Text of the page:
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Upper Merion Township: A Real Estate Hot Spot

July 10, 2016

A well-known blend of place names, businesses, and housing

Source: The Philadelphia Inquirer, Alan J. Heavens

Just say “King of Prussia,” and even the most geographically challenged will know the location of Upper Merion Township.

Add Valley Forge to the explanation, and out-of-towners will be able to get their bearings, as well. Not all of Valley Forge National Historical Park is in Upper Merion, but a large part of it is – about 1,300 acres.

This Montgomery County municipality of 28,365 people also includes such locales as Gulph Mills, Swedesland, Swedesburg, and even some of Wayne, a place that seems to be just about everywhere.

“Wayne is where the more expensive houses are in Upper Merion,” says Pam Owsik, an agent with Duffy Real Estate in Narberth and St. David’s who has been selling in the township for 26 years.

Those houses would be on the east side of Route 202, she says.

“When you cross Route 202 to the west side, you’ll find 1,800-square-foot, three- to four-bedroom single-family houses on nice streets” for under $500,000, Owsik says.

“There is also a good selection of homes, from condos to $2 million single-family detached,” she notes.

Says the firm’s John Duffy, “These are the houses I like to think about: The post-World War II houses in nice little communities that people in those days thought was so far out from Philadelphia.”

“It was a pleasant day trip,” Owsik recalls.

Duffy’s family was from Pennsylvania coal country – Pottsville and Coaldale – “and my Uncle Chester would come to Upper Merion around Thanksgiving to hunt pheasant,” the veteran Realtor recalls. “The place he hunted was where GE was later built.”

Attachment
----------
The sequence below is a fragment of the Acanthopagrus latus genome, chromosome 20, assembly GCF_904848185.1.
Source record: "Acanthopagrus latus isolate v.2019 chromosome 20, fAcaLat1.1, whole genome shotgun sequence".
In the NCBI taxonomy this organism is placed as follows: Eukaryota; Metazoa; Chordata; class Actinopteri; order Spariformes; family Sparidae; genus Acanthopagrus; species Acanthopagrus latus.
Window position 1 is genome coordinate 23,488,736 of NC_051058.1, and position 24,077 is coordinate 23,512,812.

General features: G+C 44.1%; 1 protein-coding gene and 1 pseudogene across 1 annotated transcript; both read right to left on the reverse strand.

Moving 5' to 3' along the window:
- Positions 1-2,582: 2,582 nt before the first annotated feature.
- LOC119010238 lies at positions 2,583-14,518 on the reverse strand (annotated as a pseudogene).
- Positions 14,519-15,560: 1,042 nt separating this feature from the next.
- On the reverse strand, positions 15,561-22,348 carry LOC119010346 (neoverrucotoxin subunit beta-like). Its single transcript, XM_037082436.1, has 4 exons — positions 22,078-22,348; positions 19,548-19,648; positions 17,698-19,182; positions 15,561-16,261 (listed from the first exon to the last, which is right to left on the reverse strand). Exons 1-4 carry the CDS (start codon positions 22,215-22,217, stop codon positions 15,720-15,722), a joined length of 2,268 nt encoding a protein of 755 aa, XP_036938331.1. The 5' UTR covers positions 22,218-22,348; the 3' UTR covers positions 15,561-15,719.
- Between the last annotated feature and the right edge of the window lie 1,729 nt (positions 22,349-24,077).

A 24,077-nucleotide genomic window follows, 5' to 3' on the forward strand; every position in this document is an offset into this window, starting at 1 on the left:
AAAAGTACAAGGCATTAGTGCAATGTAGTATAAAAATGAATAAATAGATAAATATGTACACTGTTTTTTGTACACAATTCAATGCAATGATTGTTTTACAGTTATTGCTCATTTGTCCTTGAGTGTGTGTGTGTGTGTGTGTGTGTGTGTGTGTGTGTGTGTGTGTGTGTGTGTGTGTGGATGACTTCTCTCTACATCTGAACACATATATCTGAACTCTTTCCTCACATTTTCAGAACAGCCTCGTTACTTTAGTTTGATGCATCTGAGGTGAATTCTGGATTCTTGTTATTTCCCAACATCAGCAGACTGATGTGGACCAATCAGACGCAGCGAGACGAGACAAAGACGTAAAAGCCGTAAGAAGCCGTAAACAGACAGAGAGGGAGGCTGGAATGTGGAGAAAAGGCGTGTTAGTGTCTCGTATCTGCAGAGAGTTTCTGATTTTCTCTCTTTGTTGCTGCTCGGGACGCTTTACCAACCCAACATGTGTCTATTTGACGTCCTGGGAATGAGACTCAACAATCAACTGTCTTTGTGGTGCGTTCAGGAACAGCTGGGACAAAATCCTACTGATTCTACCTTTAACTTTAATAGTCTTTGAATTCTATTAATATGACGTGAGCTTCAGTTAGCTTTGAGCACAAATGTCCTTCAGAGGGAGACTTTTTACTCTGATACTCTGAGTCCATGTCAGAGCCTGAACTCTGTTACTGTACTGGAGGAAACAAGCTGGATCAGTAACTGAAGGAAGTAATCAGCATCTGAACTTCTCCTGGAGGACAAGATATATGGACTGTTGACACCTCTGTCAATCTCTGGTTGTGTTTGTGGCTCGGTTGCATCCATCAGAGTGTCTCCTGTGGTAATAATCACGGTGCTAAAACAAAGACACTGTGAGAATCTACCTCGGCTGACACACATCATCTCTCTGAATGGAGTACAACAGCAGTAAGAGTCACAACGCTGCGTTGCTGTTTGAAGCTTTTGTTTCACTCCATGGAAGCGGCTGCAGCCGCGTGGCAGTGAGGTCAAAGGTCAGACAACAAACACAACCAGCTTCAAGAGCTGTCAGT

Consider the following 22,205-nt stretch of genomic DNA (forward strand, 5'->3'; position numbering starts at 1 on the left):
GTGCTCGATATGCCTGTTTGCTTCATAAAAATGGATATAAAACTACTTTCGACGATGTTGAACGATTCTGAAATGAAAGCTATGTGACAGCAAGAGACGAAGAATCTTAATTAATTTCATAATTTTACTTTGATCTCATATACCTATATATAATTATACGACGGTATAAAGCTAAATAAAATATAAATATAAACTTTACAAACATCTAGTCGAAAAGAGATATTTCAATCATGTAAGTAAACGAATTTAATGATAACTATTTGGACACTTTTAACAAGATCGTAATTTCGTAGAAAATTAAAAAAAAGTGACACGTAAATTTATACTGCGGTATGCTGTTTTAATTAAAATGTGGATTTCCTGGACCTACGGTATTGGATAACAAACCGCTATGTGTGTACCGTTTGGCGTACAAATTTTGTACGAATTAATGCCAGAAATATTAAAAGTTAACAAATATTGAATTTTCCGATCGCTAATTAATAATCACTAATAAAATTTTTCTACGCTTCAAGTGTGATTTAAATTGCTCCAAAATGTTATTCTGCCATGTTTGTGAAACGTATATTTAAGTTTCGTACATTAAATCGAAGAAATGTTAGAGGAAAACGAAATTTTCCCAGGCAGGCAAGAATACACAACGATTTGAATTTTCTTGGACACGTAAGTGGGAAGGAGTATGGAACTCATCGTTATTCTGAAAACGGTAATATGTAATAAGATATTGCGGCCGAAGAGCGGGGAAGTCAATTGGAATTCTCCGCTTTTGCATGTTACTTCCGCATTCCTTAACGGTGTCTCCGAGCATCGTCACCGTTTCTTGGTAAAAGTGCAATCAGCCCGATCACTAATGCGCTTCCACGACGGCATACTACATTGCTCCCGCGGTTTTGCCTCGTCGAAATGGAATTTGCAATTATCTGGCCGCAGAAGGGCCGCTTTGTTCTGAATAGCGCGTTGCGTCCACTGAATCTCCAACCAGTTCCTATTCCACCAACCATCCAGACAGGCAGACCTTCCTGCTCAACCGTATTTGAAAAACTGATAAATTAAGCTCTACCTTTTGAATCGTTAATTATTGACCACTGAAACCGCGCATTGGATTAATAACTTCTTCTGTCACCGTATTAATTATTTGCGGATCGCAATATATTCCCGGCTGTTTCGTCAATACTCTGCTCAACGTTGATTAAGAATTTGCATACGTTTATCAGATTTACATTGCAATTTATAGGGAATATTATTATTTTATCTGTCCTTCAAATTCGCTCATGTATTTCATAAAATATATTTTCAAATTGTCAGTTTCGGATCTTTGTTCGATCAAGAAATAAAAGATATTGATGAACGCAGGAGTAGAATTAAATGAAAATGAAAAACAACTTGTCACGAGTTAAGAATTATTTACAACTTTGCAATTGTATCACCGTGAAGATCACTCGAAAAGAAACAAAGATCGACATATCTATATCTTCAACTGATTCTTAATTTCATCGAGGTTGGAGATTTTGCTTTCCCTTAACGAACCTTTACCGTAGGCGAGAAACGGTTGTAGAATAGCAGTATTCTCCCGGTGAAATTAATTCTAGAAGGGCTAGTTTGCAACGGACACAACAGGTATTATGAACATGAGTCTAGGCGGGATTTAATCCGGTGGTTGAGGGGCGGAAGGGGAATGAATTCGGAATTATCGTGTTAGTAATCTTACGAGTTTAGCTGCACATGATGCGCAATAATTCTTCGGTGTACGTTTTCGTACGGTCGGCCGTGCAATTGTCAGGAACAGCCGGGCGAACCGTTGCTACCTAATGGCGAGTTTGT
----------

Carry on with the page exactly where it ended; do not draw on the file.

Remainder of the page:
His first job out of college was with J. Leon Altemose, who built Valley Forge Towers – condos and rentals – and the Sheraton Hotel, from which Duffy would look down at his uncle’s hunting area.

“I remember that we built 253 units at Valley Forge Towers but forgot to build garages,” he says.

“We built 40, and each sold for $4,500, so we built 40 more garages.”

There are a lot of townhouses near the towers that were built later, Owsik says.

Though there continues to be construction within Upper Merion, it is much less than it once was, Owsik and Duffy say.

“There isn’t that much land left,” she notes.

Lower taxes are the big draw, Owsik says, a result of the diversity of revenue sources within the township’s borders.

“You build a $1.5 million new house in Upper Merion, and the tax bill is $16,000 to $20,000 a year,” she says.

“Elsewhere, it would be double,” Duffy says.

Major employers in Upper Merion include Lockheed Martin with 3,568 employees and Glaxo SmithKline with 2,732 workers.

The township is filled with corporate office parks, and the fact that many of the region’s major highways – Interstates 76 and 276 and Routes 202, 422, and 320 – pass through Upper Merion makes it easy to get just about everywhere else.

“All you need to do is spend $300,000 to $400,000 on average for a house, and just roll out of bed for work,” Duffy says.

King of Prussia Mall is a regional destination because of its high-end stores, Owsik says, but it is a tourist attraction, as well. “People visit Philadelphia and have to come out to see the mall,” which has 450 stores and is considered “an ultra-high-performing mall,” based, in part, on its $975 in sales per square foot.

The mall’s current expansion, started in 2014 and due to be completed in the fall, means it will be four times larger than when it opened in 1963.

Active residential real estate listings here number 110. In the last 90 days, 98 houses sold.

“The least expensive house on the market is a two-bedroom, one-bath rowhouse for $119,000,” Owsik says. “The highest asking price is $2 million.”

She adds that higher-end properties arrived when Bentley Homes began building its 69-home Whitegate community in Wayne for $1.5 million to $2 million.

“It is still a very affordable community,” Owsik says of Upper Merion, “and with such a diverse housing stock, you can come in as a first-time townhouse or condo buyer, move up to a single-family, and downsize to a condo without leaving.”

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